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Chapters 22 and 23

Chapter 22

Mr. Brown's successor is the Reverend James Smith, who openly condemns the sort of accommodation and compromise that Brown practiced. Smith sees things as "black and white. And black was evil." He preaches of the world as a battlefield, and is distressed that Brown emphasized numbers over absolutely correct understanding of church doctrine. Smith eggs on the over-zealous converts, including one Enoch, the son of the snake-priest, and a man believed to have earned his father's curse by killing and eating the sacred python.

Enoch is small man with excessive energy that frequently erupts into quarrels. One day the ewugwu are abroad to celebrate the earth goddess on a Sunday, and the Christian women therefore cannot get home, because women aren't allowed to see the ceremony. Their men beg the ewugwu to retire for a short bit to let the women pass. The spirits agree, but Enoch taunts them by saying they would never dare touch a Christian. An ewugwu promptly hits him with a cane. Then Enoch does the most terrible thing possible to enrage the clan-he unmasks the ewugwu or masked spirit of the ancestor, killing the ancestral spirit. The other ewugwu surround their desecrated companion and lead him away. That night the Mother of Spirits walks the length and breadth of the clan, weeping, for her murdered son. It sounds as though the soul of the tribe is weeping for a great evil-its coming death.

The next day all the masked ewugwu of all the neighboring villages assemble in Umuofia's marketplace. They destroy Enoch's compound and head for the church. Smith hides Enoch in the parsonage, destroying Enoch's hopes of a holy war. Smith walks out to meet the approaching spirits, even though he is terrified for the first time. The spirits rush through the church gate and the oldest of them addresses Smith, calming the others. He tells Smith to go home, that they will not harm him for the sake of the memory of Mr. Brown, but that they must destroy the church to appease their anger. Smith tells them to go away, and he will deal with the problem according to his customs. But the leader, Ajofia, laughs bitterly and replies that he does not understand Smith's customs, just as Smith does not understand his, and therefore that is not possible and the church must be destroyed. It is reduced to ashes, but the people are spared, and for a time the spirit of the clan is pacified.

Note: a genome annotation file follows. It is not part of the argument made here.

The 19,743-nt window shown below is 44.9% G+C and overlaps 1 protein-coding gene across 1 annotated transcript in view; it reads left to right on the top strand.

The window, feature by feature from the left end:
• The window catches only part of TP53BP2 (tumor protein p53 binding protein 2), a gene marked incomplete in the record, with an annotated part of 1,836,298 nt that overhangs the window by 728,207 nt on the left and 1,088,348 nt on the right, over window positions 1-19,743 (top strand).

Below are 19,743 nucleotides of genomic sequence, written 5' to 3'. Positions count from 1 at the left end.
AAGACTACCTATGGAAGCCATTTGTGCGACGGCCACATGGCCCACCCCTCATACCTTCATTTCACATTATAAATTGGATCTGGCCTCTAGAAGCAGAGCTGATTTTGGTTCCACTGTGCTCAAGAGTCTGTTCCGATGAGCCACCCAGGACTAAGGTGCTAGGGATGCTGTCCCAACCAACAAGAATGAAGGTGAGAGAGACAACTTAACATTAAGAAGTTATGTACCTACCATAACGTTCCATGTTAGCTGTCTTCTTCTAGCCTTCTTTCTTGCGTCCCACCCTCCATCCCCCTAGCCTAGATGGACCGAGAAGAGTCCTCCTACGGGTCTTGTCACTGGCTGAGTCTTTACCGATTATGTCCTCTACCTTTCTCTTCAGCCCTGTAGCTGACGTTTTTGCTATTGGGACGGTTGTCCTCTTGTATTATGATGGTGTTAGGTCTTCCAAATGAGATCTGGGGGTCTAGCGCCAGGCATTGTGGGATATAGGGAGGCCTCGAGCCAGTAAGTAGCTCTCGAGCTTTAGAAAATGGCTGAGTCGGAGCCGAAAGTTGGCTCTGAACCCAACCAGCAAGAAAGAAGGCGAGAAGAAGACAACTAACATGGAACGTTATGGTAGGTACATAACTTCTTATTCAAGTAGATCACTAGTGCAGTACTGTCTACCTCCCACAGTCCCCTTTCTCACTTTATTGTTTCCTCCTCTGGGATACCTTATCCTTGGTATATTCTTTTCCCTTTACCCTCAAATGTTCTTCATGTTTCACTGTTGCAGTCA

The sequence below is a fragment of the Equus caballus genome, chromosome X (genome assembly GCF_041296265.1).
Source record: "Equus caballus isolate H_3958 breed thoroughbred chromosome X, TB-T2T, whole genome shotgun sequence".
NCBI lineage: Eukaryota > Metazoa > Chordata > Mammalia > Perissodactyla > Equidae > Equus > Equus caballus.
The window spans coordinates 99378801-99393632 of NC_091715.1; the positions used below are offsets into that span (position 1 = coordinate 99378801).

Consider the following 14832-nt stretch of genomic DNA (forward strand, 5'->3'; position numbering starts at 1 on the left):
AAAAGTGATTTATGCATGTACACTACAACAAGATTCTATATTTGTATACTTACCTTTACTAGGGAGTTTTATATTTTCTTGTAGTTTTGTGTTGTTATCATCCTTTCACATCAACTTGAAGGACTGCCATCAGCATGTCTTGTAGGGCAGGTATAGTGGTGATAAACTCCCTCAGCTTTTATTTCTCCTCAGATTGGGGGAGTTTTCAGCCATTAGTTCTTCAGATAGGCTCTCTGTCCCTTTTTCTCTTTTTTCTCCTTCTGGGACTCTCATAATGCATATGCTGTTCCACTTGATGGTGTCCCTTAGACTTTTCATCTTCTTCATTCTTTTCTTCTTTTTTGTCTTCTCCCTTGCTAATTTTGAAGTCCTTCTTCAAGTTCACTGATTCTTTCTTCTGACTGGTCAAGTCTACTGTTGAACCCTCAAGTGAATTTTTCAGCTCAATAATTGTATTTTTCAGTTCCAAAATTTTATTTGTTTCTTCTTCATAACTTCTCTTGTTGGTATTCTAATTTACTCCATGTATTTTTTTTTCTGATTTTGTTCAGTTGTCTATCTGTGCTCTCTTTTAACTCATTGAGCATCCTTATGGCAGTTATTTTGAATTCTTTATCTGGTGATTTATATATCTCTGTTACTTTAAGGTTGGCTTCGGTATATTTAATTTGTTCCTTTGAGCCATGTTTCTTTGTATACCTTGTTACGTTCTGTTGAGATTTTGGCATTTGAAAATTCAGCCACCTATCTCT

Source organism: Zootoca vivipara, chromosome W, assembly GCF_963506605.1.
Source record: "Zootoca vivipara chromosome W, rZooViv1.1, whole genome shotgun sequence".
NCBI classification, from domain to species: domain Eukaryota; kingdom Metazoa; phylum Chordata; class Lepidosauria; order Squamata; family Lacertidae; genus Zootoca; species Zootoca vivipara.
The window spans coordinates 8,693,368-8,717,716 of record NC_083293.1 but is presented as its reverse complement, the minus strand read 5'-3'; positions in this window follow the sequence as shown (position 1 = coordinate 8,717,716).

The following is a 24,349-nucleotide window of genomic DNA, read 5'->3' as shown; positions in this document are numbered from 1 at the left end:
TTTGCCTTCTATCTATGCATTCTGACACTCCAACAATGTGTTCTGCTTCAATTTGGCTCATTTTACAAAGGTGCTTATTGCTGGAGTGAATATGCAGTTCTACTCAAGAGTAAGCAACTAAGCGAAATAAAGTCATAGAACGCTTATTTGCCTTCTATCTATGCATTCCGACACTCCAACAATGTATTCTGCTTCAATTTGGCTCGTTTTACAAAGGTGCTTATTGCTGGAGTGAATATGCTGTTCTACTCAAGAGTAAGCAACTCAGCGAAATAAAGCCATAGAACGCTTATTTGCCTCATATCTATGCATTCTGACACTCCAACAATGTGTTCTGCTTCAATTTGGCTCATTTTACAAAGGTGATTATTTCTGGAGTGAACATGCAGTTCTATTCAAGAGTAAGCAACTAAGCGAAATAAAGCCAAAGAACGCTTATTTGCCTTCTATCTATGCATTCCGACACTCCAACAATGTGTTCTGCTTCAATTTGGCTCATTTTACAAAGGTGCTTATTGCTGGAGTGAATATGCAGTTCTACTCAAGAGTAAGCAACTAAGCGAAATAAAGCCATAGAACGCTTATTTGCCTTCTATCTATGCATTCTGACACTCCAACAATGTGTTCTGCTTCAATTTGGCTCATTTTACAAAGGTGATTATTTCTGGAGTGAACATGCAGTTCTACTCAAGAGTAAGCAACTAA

Chapter 23

Okonkwo has a feeling akin to happiness for the first time in many years. The village has acted like warriors. When the District Commissioner returns, however, village leaders are summoned to talk to him. They bring machetes but not guns, as that would be unseemly, and the Commissioner calls in interpreters to help them explain the situation. Ogbuefi Ekwueme begins to tell the story, but before he can armed guards rush through the door instead of interpreters, and the men are handcuffed and ill-treated at the hands of the court messengers. The chiefs are told they will be released if they pay two hundred bags of cowries, and when the court messengers spread the word to the people they announce that the fine is two hundred and fifty bags, so that they can keep the extra fifty. Rumors exaggerate the problem, claiming that the leaders will be hanged in Umuru if the fine is not paid.

Browse all book notes

Historical Context
Main Characters
Points to Ponder
Did You Know
Plot Summary
Chapters 1 and 2
Chapters 3 and 4
Chapters 5 and 6
Chapters 7 and 8
Chapters 9 and 10
Chapters 11 and 12
Chapter 13
Chapters 14 and 15
Chapters 16 and 17
Chapters 18 and 19
Chapters 20 and 21
Chapters 22 and 23
Chapters 24 and 25
Chapter 19
Chapter 20
Chapter 21
Chapter 22
Chapter 23
Chapter 24
Chapter 25


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